Mastering your DJing techniques is a fantastic way to grow your presence as a DJ worth their name. Having the right equipment, though quite important, is just the first step. Even the best guides on DJ controllers and accessories can only push you so far.
That is why learning to transition correctly is a skill you should learn. We know that learning a new skill can be difficult, especially when you don’t know where to begin. This article will give you a leg up on DJ transitions. So, read on to learn basic transition techniques you should know.
The fade is an important technique that every DJ should know. It is a great way to move between songs and a simple transition that is easy to learn and the best place to start. It is ideal for novices because, when done correctly, it enables you to move smoothly to the next song, no matter the genre.
Learning the fade will get you out of situations when you don’t know how to move to the next song. You can use this technique when you have played the wrong song and want to move on to another one or feel like a song has been played too long. To do the fade:
- Figure out when you want to fade. Timing is everything. Make sure you don’t fade out when the crowd has just begun enjoying the song. You must time it so that the transition maintains the crowd’s energy.
- Use it correctly. As mentioned, don’t just fade out a song. First, fade out the volume of the song quickly to let the crowd know that you are transitioning to another song. Then start fading the songs out slower for 10 to 15 seconds.
- Match the transition. As your song is fading, start the new one by matching the downbeat of the outgoing song with that of the next song.
The cut is a great technique to use when mixing songs successfully. The cut, as with other techniques, depends on timing. You need to know where to apply this technique. The cut allows you to transition anywhere in a song.
However, with this technique, you will have to be very smooth. This means you will have to create the illusion that the two songs are one. To do this well:
- Ensure that your song is ready. Ensure it is on one beat, ready to be played.
- Count the beats and bars in the current song. Beats are usually counted in eights. Therefore, you need to find the right place to cut to the next track. You have to make sure your cut doesn’t disrupt the transition.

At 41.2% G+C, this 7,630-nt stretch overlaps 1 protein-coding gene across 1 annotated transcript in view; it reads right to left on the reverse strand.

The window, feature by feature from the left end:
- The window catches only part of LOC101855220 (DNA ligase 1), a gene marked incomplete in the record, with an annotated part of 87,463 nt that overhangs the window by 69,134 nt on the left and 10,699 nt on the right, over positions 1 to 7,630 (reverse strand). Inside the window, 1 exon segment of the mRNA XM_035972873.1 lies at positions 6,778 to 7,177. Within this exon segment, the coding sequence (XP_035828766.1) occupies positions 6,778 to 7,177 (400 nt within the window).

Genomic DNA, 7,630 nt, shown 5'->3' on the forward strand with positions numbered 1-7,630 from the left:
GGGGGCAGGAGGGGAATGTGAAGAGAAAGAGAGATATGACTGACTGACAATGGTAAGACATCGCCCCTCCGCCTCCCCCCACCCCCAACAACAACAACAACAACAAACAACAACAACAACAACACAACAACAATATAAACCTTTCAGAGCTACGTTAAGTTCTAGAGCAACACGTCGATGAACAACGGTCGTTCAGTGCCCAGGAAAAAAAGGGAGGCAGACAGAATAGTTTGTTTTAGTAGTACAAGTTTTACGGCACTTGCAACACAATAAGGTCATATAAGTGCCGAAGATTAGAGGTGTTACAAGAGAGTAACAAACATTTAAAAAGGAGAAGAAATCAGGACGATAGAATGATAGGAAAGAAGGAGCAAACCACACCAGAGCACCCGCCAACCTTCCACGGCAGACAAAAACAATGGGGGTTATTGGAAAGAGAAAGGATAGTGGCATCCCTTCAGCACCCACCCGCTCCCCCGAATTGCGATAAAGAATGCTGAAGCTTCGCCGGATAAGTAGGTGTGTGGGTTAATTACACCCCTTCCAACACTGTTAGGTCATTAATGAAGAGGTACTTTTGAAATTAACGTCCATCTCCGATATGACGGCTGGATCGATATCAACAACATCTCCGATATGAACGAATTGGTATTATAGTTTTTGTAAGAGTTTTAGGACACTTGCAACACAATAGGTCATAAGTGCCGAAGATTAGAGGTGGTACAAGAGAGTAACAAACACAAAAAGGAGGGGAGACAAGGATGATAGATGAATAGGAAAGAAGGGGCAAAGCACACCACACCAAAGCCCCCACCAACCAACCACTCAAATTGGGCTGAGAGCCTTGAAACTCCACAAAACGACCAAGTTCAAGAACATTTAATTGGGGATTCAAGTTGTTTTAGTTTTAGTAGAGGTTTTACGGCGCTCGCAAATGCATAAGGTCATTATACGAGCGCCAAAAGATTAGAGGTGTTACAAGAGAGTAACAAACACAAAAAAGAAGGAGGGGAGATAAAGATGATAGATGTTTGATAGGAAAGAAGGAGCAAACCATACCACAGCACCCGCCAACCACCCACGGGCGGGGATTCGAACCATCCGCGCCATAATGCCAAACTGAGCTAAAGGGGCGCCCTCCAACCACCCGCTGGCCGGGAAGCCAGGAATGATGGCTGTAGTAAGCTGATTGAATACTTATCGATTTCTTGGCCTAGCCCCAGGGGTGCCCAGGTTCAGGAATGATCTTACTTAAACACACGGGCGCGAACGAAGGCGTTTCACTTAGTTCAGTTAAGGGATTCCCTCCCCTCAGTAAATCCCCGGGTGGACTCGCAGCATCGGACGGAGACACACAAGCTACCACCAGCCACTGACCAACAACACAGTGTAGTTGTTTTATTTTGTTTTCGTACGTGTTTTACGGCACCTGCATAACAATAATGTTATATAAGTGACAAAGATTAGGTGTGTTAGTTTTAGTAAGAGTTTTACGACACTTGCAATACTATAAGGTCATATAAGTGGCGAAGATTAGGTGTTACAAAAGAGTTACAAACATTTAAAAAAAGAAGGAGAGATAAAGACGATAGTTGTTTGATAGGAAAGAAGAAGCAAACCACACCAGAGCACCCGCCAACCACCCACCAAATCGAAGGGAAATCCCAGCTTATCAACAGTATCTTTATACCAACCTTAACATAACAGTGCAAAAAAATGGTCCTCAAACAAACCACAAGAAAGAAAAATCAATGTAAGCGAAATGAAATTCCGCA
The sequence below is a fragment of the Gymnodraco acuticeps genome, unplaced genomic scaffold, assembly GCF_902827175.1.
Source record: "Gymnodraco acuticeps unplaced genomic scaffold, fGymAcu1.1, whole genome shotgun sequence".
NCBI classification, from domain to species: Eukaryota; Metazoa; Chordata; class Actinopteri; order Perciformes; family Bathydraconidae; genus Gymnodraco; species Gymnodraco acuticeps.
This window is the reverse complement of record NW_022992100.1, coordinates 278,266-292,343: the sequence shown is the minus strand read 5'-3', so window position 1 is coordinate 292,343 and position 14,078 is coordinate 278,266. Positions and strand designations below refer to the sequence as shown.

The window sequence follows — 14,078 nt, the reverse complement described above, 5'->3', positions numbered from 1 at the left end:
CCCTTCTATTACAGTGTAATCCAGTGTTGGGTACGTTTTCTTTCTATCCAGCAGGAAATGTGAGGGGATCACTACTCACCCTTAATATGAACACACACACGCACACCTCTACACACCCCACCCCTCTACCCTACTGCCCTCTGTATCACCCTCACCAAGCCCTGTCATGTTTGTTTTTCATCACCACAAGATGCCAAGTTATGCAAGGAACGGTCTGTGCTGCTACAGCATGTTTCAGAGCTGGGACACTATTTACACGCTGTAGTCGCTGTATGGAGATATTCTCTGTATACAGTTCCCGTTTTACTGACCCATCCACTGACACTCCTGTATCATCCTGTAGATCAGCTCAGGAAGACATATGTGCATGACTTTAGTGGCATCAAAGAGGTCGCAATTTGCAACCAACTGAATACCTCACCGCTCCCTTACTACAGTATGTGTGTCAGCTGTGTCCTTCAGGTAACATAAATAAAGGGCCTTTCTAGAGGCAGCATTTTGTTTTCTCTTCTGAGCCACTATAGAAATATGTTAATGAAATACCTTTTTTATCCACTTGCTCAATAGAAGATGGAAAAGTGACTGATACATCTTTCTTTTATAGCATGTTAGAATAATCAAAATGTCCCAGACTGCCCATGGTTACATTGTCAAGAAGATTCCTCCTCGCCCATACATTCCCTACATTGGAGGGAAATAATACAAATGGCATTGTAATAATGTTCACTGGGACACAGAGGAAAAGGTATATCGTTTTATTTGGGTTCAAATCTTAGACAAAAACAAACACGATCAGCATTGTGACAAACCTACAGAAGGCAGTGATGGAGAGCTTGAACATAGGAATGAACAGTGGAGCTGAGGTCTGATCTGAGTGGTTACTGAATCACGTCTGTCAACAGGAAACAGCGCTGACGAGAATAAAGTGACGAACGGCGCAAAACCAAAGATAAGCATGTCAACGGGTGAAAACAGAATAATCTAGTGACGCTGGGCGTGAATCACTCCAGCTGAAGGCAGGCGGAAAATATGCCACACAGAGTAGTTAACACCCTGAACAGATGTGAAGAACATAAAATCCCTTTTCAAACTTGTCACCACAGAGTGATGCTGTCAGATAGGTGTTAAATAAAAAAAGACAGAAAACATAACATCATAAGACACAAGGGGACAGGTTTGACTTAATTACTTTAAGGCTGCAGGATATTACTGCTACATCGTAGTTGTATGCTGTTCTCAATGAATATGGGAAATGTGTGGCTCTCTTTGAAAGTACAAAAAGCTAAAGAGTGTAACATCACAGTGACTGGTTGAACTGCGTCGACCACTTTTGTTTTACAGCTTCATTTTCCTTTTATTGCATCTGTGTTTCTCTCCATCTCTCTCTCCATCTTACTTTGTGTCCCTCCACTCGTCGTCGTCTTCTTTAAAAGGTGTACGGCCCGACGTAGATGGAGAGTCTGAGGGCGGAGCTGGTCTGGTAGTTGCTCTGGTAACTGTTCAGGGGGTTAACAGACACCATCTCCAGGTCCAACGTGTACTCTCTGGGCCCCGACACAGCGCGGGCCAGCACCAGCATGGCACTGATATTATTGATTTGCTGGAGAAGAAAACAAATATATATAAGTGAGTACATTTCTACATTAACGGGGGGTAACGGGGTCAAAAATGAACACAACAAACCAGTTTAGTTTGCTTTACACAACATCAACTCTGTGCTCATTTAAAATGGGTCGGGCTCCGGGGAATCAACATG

- Move on the downbeat. Once your count for the current song is at the right place, move to the next song immediately, ensuring they blend together.
This technique is harder than the fade but can be mastered with lots of practice and beat synchronization.
Single Phrase Beatmix
Beatmatching or beatmixing is a necessary skill that all DJs should learn. In fact, some DJs actually argue that beatmatching is what DJs actually do. Nowadays, you can use software to do this, but learning by ear is the best way o do it.
Phrase mixing involves overlapping one part of a song with another part of a different song. The single phrase beatmix is a technique that combines beatmixing and phrasing by playing two tracks on one phrase of four or eight beats. To do this:
- Line your tracks. You can start by choosing tracks from the same genre or tracks that have the same tempo or BPM (beats per minute).
- Prepare your incoming track. Load your next track and match its tempo to the track that is playing. You can do this using the tempo slider.
- Start playing the first beat of the next track on your headphones so that only you can hear it. This is to ensure that the two tracks align before sliding the fader up, allowing your audience to hear the synchronized tunes.
- Play the matched tracks for a musical phrase of eight or sixteen bars. This depends on the tracks you are playing.
- Once you have played for a while, you can slowly fade the first track so that only the second one plays.
This is a more advanced technique. It is a follow-up to the single phrase beatmix. This is a go-to technique for DJs who mix trance, house, techno, and modern disco. These genres usually follow a pattern of drum, drum, and bass combo, vocals, buildups, drops, and breakdowns.
This technique is used for tracks playing that sound off, and the basslines of both songs sound mismatched. To fix this, take advantage of your EQ knobs. Completely turn down the bass of the incoming track. Turn the bass of the incoming track to normal when the bassline arrives as you turn down the bass of the outgoing track.
Learning a new skill requires practice and learning from masters. Create time to learn one skill before moving on to another one. This will make the process easier and help in perfecting your techniques.
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